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Traditionally the physician's absolute right to decide what treatment any individual patient should be offered has been the Holy Grail of clinical practice since the earliest of time. Such a decision has clearly always been influenced by individual physician experience, and the presented or published results of fellow practitioners. The first medical research trials to investigate the use of patulin treatment in the common cold 1943–44 (double blind controlled trial with quasi randomisation)1 and of streptomycin in tuberculosis 1947–48 (randomised control trial but with no placebo)2 heralded in a new era. Bradford Hill is reported to have been worried “that doctors would be unwilling to relinquish the doctrine of anecdotal experience” when he proposed the concept of randomised clinical trials.3 4 The randomised clinical trial has become the “gold standard” by which the choice of treatment and evidence to support its use is now judged. The physician inevitably must ultimately decide, based on knowledge of the patient's overall health, both physical and emotional, as to whether such trial evidence should be applied to that particular individual. It has become fashionable and indeed commendable to demand the evidence base for all medical actions, using the data from any randomised clinical trial and systematic overviews. TheBritish Medical Journal and the American College of Physicians indeed created a team who have worked together to produce an evidence formulary on the prevention and treatment of common ailments, including areas of uncertainty and doubt,5 for example, in atopic eczema.6
Almost inevitably there has been a backlash with challenges made to the reliability and applicability for the individual of evidence based on randomised controlled trials and overviews.7Goodman8 argues that “the presumed opinionated dogma of the expert” may have been replaced by dogma from a different source. Much of the criticism revolves around known trial publication bias (for positive results), the lumping of trials of various sizes and quality into meta-analyses (each with unknown inbuilt flaws), and then the extrapolation of results back to the individual patient. Those who carry out and believe in the value of meta-analyses have argued publicly about optimal methodology, giving support to their detractors.8 9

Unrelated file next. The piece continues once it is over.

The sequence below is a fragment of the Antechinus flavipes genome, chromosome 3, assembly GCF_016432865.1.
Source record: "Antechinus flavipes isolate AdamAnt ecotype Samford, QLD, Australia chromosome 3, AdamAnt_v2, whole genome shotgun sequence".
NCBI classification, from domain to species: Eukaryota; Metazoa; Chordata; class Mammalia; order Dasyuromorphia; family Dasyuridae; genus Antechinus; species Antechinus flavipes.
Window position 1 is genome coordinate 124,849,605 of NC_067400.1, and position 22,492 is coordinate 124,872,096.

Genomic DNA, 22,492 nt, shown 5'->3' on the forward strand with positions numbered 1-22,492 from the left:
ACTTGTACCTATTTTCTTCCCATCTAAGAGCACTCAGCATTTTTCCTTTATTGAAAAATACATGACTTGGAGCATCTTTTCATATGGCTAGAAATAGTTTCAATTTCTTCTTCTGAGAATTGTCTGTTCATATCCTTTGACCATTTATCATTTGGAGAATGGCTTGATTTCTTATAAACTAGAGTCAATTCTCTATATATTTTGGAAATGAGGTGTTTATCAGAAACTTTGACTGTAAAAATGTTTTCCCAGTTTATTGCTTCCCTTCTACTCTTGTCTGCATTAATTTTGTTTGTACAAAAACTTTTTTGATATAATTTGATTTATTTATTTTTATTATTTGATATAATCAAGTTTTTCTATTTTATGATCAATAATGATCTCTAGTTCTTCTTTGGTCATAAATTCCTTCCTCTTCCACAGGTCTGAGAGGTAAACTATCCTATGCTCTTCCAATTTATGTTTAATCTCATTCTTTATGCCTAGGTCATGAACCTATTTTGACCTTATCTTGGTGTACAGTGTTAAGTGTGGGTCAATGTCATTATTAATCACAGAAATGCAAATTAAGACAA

Indeed there appear to be two competing factions who are waging a fairly public war on the whole question of evidence based medicine. Those who believe that randomised clinical trials (preferably double blinded), meta-analyses, and consensus conferences are the only sound basis on which therapeutic decisions should be made,10compete for publicity with those who believe that trials often ask over simple questions, and in a sense “dumb down” the complexity of human illness. They believe that the quality of individual trials included in overview analyses is not scrutinised carefully enough, and too much emphasis is placed on significant statistical tests, when the basic data may be less than robust. Kleinert expressed the view that “the modern trend to search for precise answers in the form of numbers and probabilities can have only a limited role in human sciences such as medicine”.11 Toxicity may be overlooked in trials and the question of general applicability of findings to groups of patients not involved in the original studies inadequately addressed. They claim that if negative result trials are not published, a consequent highly biased picture on the effect of any particular intervention emerges.
However, greater public awareness and education on health matters, coupled with access to information (increasingly via the Internet) is now leading to much greater challenge to the perceived wisdom of doctors. Parents especially, wanting the very best for their sick child, but being emotionally so involved, need guidance on the evidence to support recommended therapy. Challenges to recommendations are too frequently associated with formal complaints and/or litigation, and it is essential that we, as practitioners try to take control of the situation and prevent any worsening of this critical state of affairs.